Bruce WIllis gets Honda's safety #hugfest started

Bruce Willis went in for a hug during Sunday's Super Bowl XLVIII.
Posted By Gabrielle Levy  |  Feb. 3, 2014 at 9:44 AM
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EAST RUTHERFORD, N.J., Feb. 3 (UPI) -- The most talked about safety at Sunday night's Super Bowl was undoubtedly the one that started off the game, helping the Seattle Seahawks to the quickest score in the game's history.

But the second-most discussed was probably Honda's driving safety ratings, touted by a nostalgic Bruce Willis getting a long, bordering on awkward hug from Fred Armisen.

"You're probably expecting me to crash a car or blow something up," the Die Hard star said, accompanied by soft piano music.

"Look around you. Who do you see? Friends, family, neighbors, all your loved ones. Everyone you care about. And here's what I want you to do. I want you to give each and every one of them a hug. I'll wait," he said, as the camera panned out to reveal Armisen.

"Those people you just hugged? They're real. They're not crash test dummies, they're not engineering data, and their safety matters just as much to Honda as it does to you."

Honda's U.S. Senior Vice President Mike Accavitti said the ad was intended to "zig, when [other carmakers] were zagging" in their Super Bowl spot.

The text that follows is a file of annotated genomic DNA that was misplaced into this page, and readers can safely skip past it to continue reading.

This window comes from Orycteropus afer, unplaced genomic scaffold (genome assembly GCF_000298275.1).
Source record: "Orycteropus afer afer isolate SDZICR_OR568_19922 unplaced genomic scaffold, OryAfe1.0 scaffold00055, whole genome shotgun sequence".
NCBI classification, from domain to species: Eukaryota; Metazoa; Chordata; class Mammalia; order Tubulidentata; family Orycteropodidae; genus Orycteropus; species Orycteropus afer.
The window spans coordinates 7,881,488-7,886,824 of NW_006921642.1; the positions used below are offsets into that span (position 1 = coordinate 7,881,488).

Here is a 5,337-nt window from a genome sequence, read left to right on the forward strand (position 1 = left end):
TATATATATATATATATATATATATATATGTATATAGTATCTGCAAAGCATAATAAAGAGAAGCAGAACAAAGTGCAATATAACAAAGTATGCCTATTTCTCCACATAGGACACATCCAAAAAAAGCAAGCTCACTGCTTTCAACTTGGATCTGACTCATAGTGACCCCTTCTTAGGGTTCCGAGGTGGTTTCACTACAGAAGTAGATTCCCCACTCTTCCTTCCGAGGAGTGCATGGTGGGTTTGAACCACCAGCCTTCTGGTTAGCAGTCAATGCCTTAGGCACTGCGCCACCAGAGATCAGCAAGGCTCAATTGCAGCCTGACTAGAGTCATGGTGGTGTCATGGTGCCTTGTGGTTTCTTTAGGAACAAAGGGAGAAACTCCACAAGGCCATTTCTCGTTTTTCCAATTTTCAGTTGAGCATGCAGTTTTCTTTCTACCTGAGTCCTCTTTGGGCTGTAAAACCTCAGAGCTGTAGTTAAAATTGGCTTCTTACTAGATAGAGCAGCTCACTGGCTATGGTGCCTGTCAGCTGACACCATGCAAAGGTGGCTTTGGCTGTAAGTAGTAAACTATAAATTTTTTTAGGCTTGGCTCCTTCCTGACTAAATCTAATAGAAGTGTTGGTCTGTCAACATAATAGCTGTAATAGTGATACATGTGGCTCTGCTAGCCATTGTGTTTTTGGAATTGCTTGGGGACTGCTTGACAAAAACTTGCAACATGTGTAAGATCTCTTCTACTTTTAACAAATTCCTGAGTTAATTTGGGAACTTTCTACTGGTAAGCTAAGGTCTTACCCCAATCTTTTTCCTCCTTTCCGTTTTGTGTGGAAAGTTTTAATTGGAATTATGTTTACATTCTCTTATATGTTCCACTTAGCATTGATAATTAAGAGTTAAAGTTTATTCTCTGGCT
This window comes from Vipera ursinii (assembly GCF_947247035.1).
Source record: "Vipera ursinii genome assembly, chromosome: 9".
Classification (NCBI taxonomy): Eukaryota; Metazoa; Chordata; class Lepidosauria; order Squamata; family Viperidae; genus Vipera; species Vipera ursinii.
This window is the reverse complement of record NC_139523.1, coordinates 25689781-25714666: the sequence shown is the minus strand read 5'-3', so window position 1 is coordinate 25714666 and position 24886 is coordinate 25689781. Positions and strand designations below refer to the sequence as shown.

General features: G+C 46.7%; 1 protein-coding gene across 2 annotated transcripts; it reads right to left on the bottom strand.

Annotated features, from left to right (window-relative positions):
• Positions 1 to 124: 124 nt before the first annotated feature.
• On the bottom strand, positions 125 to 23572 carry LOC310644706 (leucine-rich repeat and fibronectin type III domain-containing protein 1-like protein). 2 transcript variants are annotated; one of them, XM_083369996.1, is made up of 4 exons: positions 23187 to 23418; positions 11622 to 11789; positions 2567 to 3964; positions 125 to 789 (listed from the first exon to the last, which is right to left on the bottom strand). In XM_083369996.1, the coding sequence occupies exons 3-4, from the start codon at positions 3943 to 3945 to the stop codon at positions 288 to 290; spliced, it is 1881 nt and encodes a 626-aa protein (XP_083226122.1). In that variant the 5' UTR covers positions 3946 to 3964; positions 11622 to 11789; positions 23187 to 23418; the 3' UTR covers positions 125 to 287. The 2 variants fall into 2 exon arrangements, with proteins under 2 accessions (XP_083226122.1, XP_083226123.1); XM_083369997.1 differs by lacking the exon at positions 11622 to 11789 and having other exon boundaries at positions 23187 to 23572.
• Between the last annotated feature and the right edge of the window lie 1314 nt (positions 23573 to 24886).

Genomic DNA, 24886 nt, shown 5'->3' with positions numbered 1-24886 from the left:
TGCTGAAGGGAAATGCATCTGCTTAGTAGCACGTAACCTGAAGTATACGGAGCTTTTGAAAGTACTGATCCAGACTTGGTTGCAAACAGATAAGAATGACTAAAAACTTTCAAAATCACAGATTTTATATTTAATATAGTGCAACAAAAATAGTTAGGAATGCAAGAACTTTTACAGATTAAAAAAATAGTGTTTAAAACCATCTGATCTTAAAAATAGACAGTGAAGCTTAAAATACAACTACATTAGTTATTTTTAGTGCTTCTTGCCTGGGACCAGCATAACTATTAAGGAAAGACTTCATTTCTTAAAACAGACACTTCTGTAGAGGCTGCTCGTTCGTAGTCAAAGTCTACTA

“While we are in fact a leader in safety, the public doesn’t always recognize that,” Accavitti said. The ad was meant to “communicate our leadership and begin to move the needle on that safety image."

Honda, which leads the industry with four IIHS Top Safety Pick+ vehicles, the 4-door Civic, the Odyssey, and the Accord 2- and 4-doors, and one Top Safety Pick car, the 2-door Civic, will continue its #hugfest into Monday by asking people to submit their hugs to the company's official Twitter feed to get Willis' appraisal.

[Bloomberg] [Insurance Institute for Highway Safety]

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Fireworks soar high above the stadium during the National Anthem at the Super Bowl XLVIII at MetLife Stadium in East Rutherford, New Jersey on February 2, 2014. MetLife Stadium hosts the NFL's first outdoor cold weather Super Bowl. UPI/Christopher Szagola
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